A Brief History of Reverb Hardware Units

A Brief History of Reverb Hardware Units


Reverb, short for reverberation, is a crucial effect in audio production that simulates the sound reflections in a space, creating a sense of depth and ambiance. It has been used extensively in music, film, and broadcasting to add a sense of space and realism to recordings. 

This blog article will give a brief history of reverb, explaining where all the different kinds come from - as well as pointing out iconic units. So, let's get into it!

Early Methods of Creating Reverb

Before the advent of electronic reverb units, natural reverb was the primary method of adding ambiance to recordings. Large spaces such as cathedrals, concert halls, and other architectural marvels were used to capture the natural reflections and reverberations of sound. Additionally, echo chambers, specially designed rooms with reflective surfaces, were used in early recording studios to create reverb.

Types of Reverbs

Plate Reverb

Plate reverb was introduced in the late 1950s and became a staple in recording studios. It involved using a large, thin metal plate suspended in a frame. When sound was introduced to the plate, it would vibrate, and these vibrations were picked up by contact microphones to create a reverb effect. 

It is known for its dense and smooth decay, making it ideal for vocals and instruments. Its mechanical nature also allowed for greater control over the reverb time and character.

Notable Units:

  • EMT 140: One of the most famous plate reverbs, the EMT 140, was introduced in 1957. It was known for its smooth and lush reverb, becoming a favorite in studios worldwide.

📸 Reverb

Spring Reverb
Spring reverb was developed in the 1930s and became popular in the 1960s, particularly in guitar amplifiers and organs. It used a series of springs to simulate reverb, with sound waves traveling through the springs and creating a reverb effect.

Spring reverb has a distinct, metallic sound with a characteristic "boing." It is commonly used in guitar amplifiers and is favored for its unique tonal qualities.

Notable Units:

  • Hammond Organ Spring Reverb: Used in Hammond organs, this spring reverb added depth to the organ's sound.
  • Fender Amps: Many Fender amplifiers included built-in spring reverb, which became a defining feature of their sound.

📸 Sweetwater

Digital Reverb
The 1970s and 1980s saw the emergence of digital reverb, revolutionizing the way reverb was produced. Digital reverb units used algorithms to simulate the reverb effect, offering greater flexibility and control.

These units provided unprecedented control over reverb parameters, allowing producers to create realistic and creative reverb effects.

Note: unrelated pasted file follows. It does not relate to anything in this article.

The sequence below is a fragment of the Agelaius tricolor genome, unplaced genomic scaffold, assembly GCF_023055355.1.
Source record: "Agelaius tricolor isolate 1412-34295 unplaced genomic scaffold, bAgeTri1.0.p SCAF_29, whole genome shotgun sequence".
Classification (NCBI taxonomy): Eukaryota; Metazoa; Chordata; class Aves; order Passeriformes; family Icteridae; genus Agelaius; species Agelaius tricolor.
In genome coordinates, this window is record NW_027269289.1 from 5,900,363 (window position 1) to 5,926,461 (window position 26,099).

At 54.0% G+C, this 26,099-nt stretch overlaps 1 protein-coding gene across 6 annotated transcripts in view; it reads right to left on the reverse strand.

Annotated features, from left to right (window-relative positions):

Notable Units:

  • Lexicon 224: Introduced in 1978, the Lexicon 224 was one of the first digital reverb units. It was praised for its versatility and high-quality sound.
  • EMT 250: Known as the "Electro-Mechanical Reverb," the EMT 250 was another groundbreaking digital reverb unit that offered a wide range of reverb effects.

📸 Universal Audio

Convolution Reverb
Convolution reverb uses impulse responses (IRs) to simulate the reverb characteristics of real spaces. An IR is a recording of a short burst of sound in a space, capturing its unique reverb characteristics. Convolution reverb units and software use these IRs to recreate the reverb of various spaces.

Convolution reverb is prized for its ability to create realistic reverb effects, making it a popular choice for film and music production.

Notable Units:

  • Sony DRE-S777: An early convolution reverb unit that used high-quality IRs to simulate real spaces.
  • Altiverb: A popular convolution reverb plugin that offers a wide range of IRs from famous spaces around the world.

📸 Sound On Sound

The Modern Era and Plugin Technology

With advancements in technology, reverb has mostly transitioned from hardware units to software-based plugins. These digital reverb plugins offer numerous advantages:

  • Flexibility: Plugins can simulate a wide range of reverb types and spaces.
  • Convenience: Easy to use within a digital audio workstation (DAW).
  • Cost-effective: More affordable than hardware units.


The evolution of reverb technology, from natural spaces to mechanical plates and springs, and finally to digital and convolution reverb, has significantly shaped the sound of music over the decades. Understanding this history helps us appreciate the sophisticated tools we have today. At Kiive Audio, we continue to innovate and bring you the best in reverb technology, ensuring that your productions always sound their best.

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